The new government's nationalization campaign commenced in December 1971, when it nationalized the British Petroleum share of the British Petroleum-Bunker Hunt Sarir field in retaliation for the British government's failure to intervene to prevent Iran from taking possession of three small islands in the Persian Gulf belonging to the United Arab Emirates. It was not until late 1974 that a compensation agreement was reached between British Petroleum and the Libyan government over the settlement of these nationalized assets. In December 1972, Libya moved against British Petroleum's former partner Bunker Hunt and demanded a 50-percent participation in its operations. When Bunker Hunt refused, its assets were nationalized in June 1973 and turned over to one of NOC's subsidiaries, as had been done earlier with British Petroleum's assets.
In late 1972, a 50-percent participation had been agreed upon with the Italian joint company, ENI-AGIP, and in early 1973 talks began with the Occidental Petroleum Corporation and with the Oasis group. Occidental, accounting for about 15 percent of total production, was one of the major independent producers. In July 1973, it agreed to NOC's purchase of 51 percent of its assets. The Oasis group, another major producer, was one-third owned by the Continental Oil Company, one-third by Marathon Petroleum, and one- sixth each by Amerada Petroleum Company and Shell. The Oasis group agreed to Libyan 51-percent participation in August 1973. On September 1, 1973, Libya unilaterally announced that it was taking over 51 percent of the remaining oil companies, except for a few small operators.
Several foreign oil companies balked at the Libyan proposal but soon found that the government's policy was firm: agree to Libyan participation or face nationalization. Shell refused to accept Libyan participation in its share of the Oasis group, and its operations were nationalized in March 1974. A month earlier, three other reluctant oil companies had been nationalized: Texaco, the California Asiatic Company, and the Libyan-American Oil Company. They finally received compensation for their assets in 1977.
Political events of the 1980s convinced many American-owned companies of the advisability of selling off their Libyan operations. In 1981 Exxon withdrew from Libya, pulling out its long-standing subsidiary operations. Mobil followed suit in 1982, when it withdrew from its operations in the Ras al Unuf system. These withdrawals gave NOC an even greater share in the overall oil industry. Another round of advancing nationalization was made possible in 1986, when United States President Ronald Reagan announced on January 7 his intention to require American companies to divest from their operations in Libya. It was unclear at that time, however, whether the five companies involved would sell their shares to NOC (probably at a substantial loss), or merely transfer them to European subsidiaries not affected by the president's sanctions. According to the latest estimates available in early 1987, NOC's share of the total equity in Libyan petroleum operations stood at 70 percent, with two operating subsidiaries and at least a 50-percent share in each major private concession.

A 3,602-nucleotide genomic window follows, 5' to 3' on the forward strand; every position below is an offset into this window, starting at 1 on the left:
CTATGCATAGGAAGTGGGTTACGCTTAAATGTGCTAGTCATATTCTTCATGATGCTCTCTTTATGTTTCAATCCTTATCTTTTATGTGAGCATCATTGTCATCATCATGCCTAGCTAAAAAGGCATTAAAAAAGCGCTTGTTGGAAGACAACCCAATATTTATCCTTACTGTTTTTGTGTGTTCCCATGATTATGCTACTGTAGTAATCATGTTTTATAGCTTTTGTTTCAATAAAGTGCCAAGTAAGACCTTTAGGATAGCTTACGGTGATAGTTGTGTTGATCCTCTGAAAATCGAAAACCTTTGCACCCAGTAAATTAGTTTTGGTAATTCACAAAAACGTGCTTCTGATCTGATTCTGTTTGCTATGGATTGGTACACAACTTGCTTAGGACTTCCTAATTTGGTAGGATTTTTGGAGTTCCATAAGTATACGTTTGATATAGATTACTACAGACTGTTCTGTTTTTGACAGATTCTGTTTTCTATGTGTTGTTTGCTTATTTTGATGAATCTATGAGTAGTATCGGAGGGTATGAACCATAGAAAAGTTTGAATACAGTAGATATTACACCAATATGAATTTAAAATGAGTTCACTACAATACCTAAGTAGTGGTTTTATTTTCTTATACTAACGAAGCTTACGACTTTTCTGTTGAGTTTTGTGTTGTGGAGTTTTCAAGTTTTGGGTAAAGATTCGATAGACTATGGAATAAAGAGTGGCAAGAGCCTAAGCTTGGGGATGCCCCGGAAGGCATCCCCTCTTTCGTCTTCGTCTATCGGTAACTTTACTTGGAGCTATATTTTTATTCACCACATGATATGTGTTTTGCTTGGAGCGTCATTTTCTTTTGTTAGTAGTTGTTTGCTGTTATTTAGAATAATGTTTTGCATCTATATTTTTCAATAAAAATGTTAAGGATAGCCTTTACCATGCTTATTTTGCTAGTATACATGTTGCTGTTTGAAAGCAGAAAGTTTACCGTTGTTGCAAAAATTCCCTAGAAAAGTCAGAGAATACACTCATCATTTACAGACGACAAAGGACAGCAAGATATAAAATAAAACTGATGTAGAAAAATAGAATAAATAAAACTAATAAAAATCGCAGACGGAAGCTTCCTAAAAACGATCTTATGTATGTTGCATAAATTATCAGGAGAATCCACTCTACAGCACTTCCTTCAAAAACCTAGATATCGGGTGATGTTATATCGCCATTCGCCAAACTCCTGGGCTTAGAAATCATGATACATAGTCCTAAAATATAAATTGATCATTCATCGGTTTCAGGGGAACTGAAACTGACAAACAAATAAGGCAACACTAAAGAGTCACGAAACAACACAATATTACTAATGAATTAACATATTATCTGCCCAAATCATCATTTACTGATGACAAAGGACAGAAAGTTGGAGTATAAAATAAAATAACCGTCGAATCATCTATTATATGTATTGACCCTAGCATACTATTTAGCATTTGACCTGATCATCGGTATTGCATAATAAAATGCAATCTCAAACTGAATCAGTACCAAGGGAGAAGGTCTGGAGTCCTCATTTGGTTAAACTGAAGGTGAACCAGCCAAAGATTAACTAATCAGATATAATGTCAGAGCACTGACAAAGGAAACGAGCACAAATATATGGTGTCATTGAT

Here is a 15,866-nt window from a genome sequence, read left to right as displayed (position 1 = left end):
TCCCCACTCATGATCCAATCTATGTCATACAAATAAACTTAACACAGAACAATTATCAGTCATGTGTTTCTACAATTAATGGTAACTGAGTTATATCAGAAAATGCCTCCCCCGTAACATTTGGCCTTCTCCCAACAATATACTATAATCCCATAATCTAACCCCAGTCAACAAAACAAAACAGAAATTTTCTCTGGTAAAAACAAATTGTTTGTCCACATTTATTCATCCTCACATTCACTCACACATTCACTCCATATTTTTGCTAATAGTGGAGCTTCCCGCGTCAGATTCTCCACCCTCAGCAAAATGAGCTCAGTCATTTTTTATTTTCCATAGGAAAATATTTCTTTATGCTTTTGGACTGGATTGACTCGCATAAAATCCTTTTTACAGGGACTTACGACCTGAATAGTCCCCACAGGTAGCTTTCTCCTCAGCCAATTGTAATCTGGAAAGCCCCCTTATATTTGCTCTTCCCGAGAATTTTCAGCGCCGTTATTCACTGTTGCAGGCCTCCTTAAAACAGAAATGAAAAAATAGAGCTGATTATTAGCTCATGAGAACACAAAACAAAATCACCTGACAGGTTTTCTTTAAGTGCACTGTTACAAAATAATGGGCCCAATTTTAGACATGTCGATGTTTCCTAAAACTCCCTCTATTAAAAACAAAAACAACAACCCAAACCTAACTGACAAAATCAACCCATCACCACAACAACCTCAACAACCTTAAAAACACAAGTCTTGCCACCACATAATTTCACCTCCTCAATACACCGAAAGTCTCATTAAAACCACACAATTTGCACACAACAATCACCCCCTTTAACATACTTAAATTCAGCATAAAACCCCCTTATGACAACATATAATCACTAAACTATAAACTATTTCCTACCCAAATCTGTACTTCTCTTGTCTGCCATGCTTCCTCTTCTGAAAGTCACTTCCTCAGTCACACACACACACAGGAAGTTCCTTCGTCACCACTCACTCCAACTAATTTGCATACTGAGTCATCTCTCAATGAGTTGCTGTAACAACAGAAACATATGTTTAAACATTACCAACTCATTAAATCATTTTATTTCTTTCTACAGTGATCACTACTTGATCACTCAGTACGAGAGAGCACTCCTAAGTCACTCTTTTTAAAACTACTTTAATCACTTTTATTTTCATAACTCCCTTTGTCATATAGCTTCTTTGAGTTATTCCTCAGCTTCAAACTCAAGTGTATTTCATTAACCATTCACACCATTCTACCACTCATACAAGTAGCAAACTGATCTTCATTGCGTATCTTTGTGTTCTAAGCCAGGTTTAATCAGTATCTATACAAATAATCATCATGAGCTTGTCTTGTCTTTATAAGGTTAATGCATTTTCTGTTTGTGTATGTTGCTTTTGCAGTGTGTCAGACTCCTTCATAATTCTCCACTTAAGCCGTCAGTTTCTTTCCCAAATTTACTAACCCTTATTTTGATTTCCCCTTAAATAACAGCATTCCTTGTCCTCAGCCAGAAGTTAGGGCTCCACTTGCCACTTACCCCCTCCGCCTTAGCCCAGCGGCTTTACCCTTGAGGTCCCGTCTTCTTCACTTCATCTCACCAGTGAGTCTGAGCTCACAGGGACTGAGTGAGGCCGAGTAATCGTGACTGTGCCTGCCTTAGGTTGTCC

Although NOC nominally had been under control of the Ministry of Petroleum, foreign observers were uncertain what real control the ministry had over the NOC. The ministry's dissolution in March 1986 produced little comment, which seemed to indicate that NOC was the principal instrument of government policy in the oil sector and controlled about two-thirds of Libya's total oil production.
Since 1974 no new concessions have been granted, although the Libyan government has negotiated production-sharing agreements with existing concession holders to induce them to search for new deposits, particularly in the offshore region bordering Tunisia where the large Bouri field is located. These agreements have called for NOC to receive 81 percent of production if the discovery is offshore and 85 percent if it is onshore.
Libyan price policy has largely been settled in meetings of OPEC, which it joined in 1962. Both the prerevolutionary and postrevolutionary governments have remained committed to OPEC as an instrument for maximizing their total oil revenues. Petroleum production (almost all of which was exported) declined during the first half of the 1970s, as a result of both the OPEC and Libyan policy of cutting production to influence price. During the late 1970s, production rose slightly, only to fall again in the 1980s when OPEC reduced its members' production quotas in an attempt to halt the oil price slide. In March 1983, Libya accepted its OPEC quota of 1.1 million barrels per day (bpd--see Glossary). This figure was revised downward again in November 1984, when it was set at 990,000 bpd. Libyan oil production in 1986 averaged 1,137 thousand bpd, having regained the same production it had in 1981. Generally, Libya has adhered to its OPEC quota.
In 1986 Libyan oil fields were served by a complicated network of oil pipelines leading to the five principal export terminals at Marsa al Burayqah, As Sidra, Ras al Unuf, Marsa al Hariqah, and Az Zuwaytinah (see fig. 7). The Sidra terminal exported the largest volume of oil, about 30 percent of the total in 1981. A future sixth terminal was planned at Zuwarah in western Libya. Pipelines to these terminals served more than one company, thus mixing different oil blends that were standardized for export. The share that an individual company received from exports was determined by the amount and quality or the oil that entered the common pipeline. The share of the oil belonging to NOC was either sold directly on the open market or sold back to its producing partner. Libyan refining capacity increased dramatically in 1985, when the export refinery at Ras al Unuf came on stream with a 220,000-bpd capacity. Other refineries existed at Tobruk (20, 000 bpd), Marsa al Burayqah (11,000 bpd), and Az Zawiyah (116,000 bpd), giving Libya an overall refining capacity in 1985 of 367,000 bdp.